There is warranted interest in assessing the association between residential radon exposure and the risk of childhood cancer. We sought to evaluate the association between residential radon exposure and the incidence of childhood lymphoma in Texas. The Texas Cancer Registry (n = 2147) provided case information for the period 1995-2011. Denominator data were obtained from the United States Census. Regional arithmetic mean radon concentrations were obtained from the Texas Indoor Radon Survey and linked to residence at diagnosis. Exposure was assessed categorically: ≤25th percentile (reference), >25th to ≤50th percentile, >50th to ≤75th percentile, and >75th percentile. Negative binomial regression generated adjusted incidence rate ratios (aIRR) and 95% confidence intervals (CI). We evaluated lymphoma overall and by subtype: Hodgkin (HL; n = 1248), Non-Hodgkin excluding Burkitt (non-BL NHL; n = 658), Burkitt (BL; n = 241), and Diffuse Large B-cell (DLBCL; n = 315). There was no evidence that residential radon exposure was positively associated with lymphoma overall, HL, or BL. Areas with radon concentrations >75th percentile had a marginal increase in DLBCL incidence (aIRR = 1.73, 95% CI: 1.03-2.91). In one of the largest studies of residential radon exposure and the incidence of childhood lymphoma, we found little evidence to suggest a positive or negative association; an observation consistent with previous studies.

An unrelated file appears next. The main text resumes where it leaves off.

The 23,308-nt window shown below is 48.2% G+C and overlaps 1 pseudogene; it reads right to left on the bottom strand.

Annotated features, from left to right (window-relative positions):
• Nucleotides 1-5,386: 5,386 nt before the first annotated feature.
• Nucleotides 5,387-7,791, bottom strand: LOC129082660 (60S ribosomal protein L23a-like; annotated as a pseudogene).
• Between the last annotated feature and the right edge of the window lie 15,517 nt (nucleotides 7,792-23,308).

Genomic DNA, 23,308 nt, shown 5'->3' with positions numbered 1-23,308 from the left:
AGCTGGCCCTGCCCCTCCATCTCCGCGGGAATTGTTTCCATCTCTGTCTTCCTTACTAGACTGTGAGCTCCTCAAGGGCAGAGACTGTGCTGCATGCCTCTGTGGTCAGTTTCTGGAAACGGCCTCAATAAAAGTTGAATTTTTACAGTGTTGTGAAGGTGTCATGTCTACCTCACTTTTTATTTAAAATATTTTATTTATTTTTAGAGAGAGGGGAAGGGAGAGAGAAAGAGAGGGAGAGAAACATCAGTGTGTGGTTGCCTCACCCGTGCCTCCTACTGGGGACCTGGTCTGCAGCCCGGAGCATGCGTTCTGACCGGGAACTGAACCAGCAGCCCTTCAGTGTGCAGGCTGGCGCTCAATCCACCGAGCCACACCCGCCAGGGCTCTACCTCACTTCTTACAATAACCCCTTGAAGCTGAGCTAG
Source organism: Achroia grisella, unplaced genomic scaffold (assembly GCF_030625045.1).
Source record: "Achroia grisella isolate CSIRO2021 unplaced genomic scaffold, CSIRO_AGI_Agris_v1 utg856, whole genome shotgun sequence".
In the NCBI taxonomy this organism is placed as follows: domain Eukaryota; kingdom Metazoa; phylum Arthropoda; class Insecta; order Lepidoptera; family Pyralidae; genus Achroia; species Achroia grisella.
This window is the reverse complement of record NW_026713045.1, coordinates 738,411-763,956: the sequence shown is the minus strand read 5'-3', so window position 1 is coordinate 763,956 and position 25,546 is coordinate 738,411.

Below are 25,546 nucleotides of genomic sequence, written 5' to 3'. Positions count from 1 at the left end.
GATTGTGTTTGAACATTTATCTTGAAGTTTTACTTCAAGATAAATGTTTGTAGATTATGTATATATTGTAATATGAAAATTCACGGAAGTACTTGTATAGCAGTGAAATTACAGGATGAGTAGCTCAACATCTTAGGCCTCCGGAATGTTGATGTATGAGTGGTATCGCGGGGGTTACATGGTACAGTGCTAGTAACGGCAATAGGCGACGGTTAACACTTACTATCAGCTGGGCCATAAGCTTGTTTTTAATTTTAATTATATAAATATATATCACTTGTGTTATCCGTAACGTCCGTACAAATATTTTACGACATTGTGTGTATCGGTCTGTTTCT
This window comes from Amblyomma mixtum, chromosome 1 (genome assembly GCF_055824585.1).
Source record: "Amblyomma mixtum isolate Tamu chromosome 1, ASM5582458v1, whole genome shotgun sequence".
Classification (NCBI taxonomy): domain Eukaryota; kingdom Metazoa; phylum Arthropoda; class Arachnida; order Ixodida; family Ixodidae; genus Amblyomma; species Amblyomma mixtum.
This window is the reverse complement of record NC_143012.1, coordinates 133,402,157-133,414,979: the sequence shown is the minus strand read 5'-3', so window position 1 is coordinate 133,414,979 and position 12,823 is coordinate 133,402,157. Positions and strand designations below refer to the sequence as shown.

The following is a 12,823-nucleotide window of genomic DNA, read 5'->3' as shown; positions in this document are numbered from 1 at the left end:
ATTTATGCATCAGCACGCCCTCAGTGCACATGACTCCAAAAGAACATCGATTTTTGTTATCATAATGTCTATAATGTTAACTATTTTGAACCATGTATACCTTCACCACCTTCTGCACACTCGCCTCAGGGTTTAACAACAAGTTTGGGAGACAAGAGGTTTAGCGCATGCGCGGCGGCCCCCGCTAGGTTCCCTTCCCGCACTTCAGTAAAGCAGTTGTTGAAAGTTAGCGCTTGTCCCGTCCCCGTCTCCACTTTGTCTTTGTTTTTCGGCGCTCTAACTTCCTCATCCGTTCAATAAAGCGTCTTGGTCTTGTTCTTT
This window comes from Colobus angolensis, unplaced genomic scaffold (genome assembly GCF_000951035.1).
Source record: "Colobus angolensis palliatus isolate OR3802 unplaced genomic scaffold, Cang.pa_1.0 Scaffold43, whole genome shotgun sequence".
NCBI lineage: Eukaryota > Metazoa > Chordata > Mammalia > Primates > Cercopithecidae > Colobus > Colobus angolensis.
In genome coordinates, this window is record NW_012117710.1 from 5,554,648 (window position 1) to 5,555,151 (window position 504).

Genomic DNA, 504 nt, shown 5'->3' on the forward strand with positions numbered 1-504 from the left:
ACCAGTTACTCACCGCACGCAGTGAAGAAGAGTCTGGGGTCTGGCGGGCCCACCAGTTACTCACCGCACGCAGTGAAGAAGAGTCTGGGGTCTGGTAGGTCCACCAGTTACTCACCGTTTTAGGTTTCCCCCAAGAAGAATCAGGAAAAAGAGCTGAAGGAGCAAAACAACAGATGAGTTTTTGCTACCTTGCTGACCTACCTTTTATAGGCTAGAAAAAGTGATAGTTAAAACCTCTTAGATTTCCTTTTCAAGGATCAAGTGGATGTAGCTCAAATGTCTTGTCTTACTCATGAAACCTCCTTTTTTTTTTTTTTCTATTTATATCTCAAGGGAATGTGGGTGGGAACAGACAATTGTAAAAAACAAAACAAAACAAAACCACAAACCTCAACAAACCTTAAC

7. Residential Radon Exposure and Incidence of Childhood Lymphoma in Texas, 1995–2011

    PubMed Central

    Peckham, Erin C.; Scheurer, Michael E.; Danysh, Heather E.; Lubega, Joseph; Langlois, Peter H.; Lupo, Philip J.

    2015-01-01